Member Spotlight: Randy T. McGonigal, Sr.

Randy

The nurse-patient relationship is one of the most sacred, fundamental, and foundational aspects of nursing. Rather than rushing to respond, it is important to listen, understand, and empathize.

I would tell a new-to-practice RN to join at least one specialty nursing organization and read at least one specialty nursing journal.

 

Randy, tell us about yourself.

I work full-time nights on 4-South, which is a combination unit at Riddle Hospital in Media, PA. We care for orthopedic, spine, general medical, general surgical, and telemetry or cardiac patients. 4-South is one of the best—if not the best—unit to start on for new graduate nurses or nurses who are starting or restarting hospital nursing. The patient population is so diverse that we remain current on an array of nursing skills, knowledge, and protocols. There is always someone asking a question and a team of support to help us through those nights when everything seems to go wrong.

I was a patient care technician and monitor technician for 14 years before finishing my ADN at Delaware County Community College (DCCC) and passing the NCLEX. During that time, I became very interested in cardiology, electrophysiology, and critical care nursing. My current specialties are ortho with a focus on spines and telemetry nursing. I completed my BSN through Drexel University in March. The program enabled me to take one online class at a time throughout the year while simultaneously completing nursing courses and clinicals through DCCC. In September, I’ll return to school as I embark on an MSN in nursing education at Drexel.

My hobbies are work and school—just kidding! I have four kids and my fifth is due in June. I love playing guitar, singing, and song writing. I’m starting to get back into the open-mic night scene and will be performing at various pubs and coffeehouses. I will also begin volunteering at Community Volunteers in Medicine (CVIM) in West Chester this summer.

 

How did you become a member of PSNA?

My DCCC nursing professors shared how if every nurse was automatically enrolled in their state professional nursing association and the ANA, our legislative power would be unmatched and influential. That stuck with me. ANA and PSNA were the first two organizations that I joined. These were quickly followed by the AACN. PSNA’s Young Nurse Professionals provided an amazing discount when I joined both PSNA and ANA. This discount is still available to RNs within their first five years of practice.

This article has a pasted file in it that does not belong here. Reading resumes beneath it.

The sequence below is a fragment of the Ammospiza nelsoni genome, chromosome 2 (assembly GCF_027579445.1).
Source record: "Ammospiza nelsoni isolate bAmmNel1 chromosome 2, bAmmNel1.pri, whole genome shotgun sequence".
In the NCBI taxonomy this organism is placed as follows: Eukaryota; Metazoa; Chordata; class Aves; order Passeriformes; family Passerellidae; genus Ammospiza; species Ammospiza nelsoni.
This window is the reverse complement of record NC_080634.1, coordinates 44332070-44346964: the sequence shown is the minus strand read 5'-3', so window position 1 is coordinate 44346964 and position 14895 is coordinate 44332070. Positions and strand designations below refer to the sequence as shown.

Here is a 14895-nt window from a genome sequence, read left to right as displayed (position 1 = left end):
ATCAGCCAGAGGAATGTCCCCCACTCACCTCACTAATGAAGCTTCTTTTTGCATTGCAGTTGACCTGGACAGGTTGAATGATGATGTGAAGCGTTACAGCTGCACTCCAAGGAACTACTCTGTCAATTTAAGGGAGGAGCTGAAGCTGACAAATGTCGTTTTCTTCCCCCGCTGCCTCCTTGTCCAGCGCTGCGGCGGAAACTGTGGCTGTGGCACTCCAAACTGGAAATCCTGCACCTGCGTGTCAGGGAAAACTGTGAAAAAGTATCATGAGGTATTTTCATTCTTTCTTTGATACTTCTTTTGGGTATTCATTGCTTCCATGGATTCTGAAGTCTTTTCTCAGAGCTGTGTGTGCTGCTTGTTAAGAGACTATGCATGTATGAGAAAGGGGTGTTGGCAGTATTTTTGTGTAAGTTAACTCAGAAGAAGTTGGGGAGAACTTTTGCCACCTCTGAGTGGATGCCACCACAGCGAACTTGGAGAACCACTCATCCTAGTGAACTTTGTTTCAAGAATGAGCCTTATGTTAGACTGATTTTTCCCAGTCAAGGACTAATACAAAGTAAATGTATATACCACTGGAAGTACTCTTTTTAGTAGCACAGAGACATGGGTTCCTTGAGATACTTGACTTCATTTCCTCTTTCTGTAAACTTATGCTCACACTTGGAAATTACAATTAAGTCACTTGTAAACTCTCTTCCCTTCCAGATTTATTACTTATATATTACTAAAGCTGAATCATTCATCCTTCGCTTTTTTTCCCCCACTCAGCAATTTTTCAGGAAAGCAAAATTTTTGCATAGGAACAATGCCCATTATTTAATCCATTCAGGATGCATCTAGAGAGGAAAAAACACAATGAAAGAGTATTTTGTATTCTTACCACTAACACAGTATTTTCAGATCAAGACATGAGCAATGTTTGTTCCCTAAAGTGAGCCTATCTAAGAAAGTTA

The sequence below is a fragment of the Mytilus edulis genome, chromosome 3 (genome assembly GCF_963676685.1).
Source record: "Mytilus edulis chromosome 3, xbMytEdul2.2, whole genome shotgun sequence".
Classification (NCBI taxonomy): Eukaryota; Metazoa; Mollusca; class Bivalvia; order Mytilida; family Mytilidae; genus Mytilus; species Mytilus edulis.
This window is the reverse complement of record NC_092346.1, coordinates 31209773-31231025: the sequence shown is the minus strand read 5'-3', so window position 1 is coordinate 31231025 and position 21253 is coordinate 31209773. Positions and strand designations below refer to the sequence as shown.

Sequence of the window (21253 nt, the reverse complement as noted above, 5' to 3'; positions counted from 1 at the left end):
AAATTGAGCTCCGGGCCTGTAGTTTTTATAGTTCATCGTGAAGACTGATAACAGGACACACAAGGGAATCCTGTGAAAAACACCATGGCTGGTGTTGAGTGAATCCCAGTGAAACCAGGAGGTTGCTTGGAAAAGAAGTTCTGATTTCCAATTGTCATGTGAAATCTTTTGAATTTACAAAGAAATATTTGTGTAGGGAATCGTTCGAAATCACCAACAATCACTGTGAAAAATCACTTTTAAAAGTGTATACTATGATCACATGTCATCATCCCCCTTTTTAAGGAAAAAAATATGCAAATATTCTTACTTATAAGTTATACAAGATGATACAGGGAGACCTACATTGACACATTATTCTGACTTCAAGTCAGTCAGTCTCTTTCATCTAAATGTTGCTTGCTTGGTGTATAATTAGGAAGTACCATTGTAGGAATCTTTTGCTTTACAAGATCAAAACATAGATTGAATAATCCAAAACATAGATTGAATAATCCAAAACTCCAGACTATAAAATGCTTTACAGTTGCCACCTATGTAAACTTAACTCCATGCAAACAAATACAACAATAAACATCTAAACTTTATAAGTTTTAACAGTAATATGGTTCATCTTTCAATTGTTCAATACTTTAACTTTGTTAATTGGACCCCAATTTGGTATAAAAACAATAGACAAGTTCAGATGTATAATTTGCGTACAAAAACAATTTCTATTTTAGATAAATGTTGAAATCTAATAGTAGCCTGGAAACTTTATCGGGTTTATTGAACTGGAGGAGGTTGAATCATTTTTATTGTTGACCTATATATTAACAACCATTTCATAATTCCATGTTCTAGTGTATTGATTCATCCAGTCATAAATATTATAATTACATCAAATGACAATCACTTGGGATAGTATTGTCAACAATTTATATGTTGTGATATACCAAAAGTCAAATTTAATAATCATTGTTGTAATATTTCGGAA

What is your proudest moment as a nurse?

I have far too many to pick just one. Connecting with my patients and coworkers brings me joy. I also take pride in being able to go above and beyond in a meaningful way. Picking up an error before it reaches the patient builds confidence. Overall, I’m extremely proud to be an RN … and especially proud to be a “murse.”

 

Do you have a mentor?

I am truly blessed to have many mentors. My first mentors were my mother and grammy. My mother was an ICU/CCU nurse for 15 years before transferring to outpatient cardiac rehab. While she was working the evening shift, I’d beg my father to take me to visit her. When I set foot in her unit, it felt like I was meant to be there someday. Watching my mother and her coworkers care for people modeled high-quality patient-centered care before it was trending.

My grammy told me that I took the best care of her and that she could see me as a nurse. When I began working in the hospital, my mother would remind me “treat each patient as if they were your grammy.” I think of this every time I head to work or walk into a patient’s room.

 

How are you involved with PSNA?

In 2016, I was on the YNP leadership team. Although I took a step back as I finished my BSN, I am looking forward to getting back into YNP events!

 

How has your volunteer firefighter experience impacted your nursing career?

Volunteering as a firefighter and ambulance driver was one of my most rewarding experiences. There was the thrill of racing to the scene with emergency lights and sirens, the energetic buzz as we worked on patients in cardiac arrest or entrapments, and the relief of a quick save or an efficient transfer of care.

Pulling into EDs and unloading patients to bring them in and report off to the nurses brought a level of professionalism and camaraderie that pulled me deeper into nursing. Every ambulance response reminded me of my dream to become a nurse.

I learned a lot of basic care skills as a firefighter and ambulance driver/attendant. The most beneficial and valuable skill I learned was that of communicating with the patient and remaining calm amid emergency situations.

 

Is there anything else you’d like to share with our readers?

Please remember to treat each patient as if they were your adored grammy!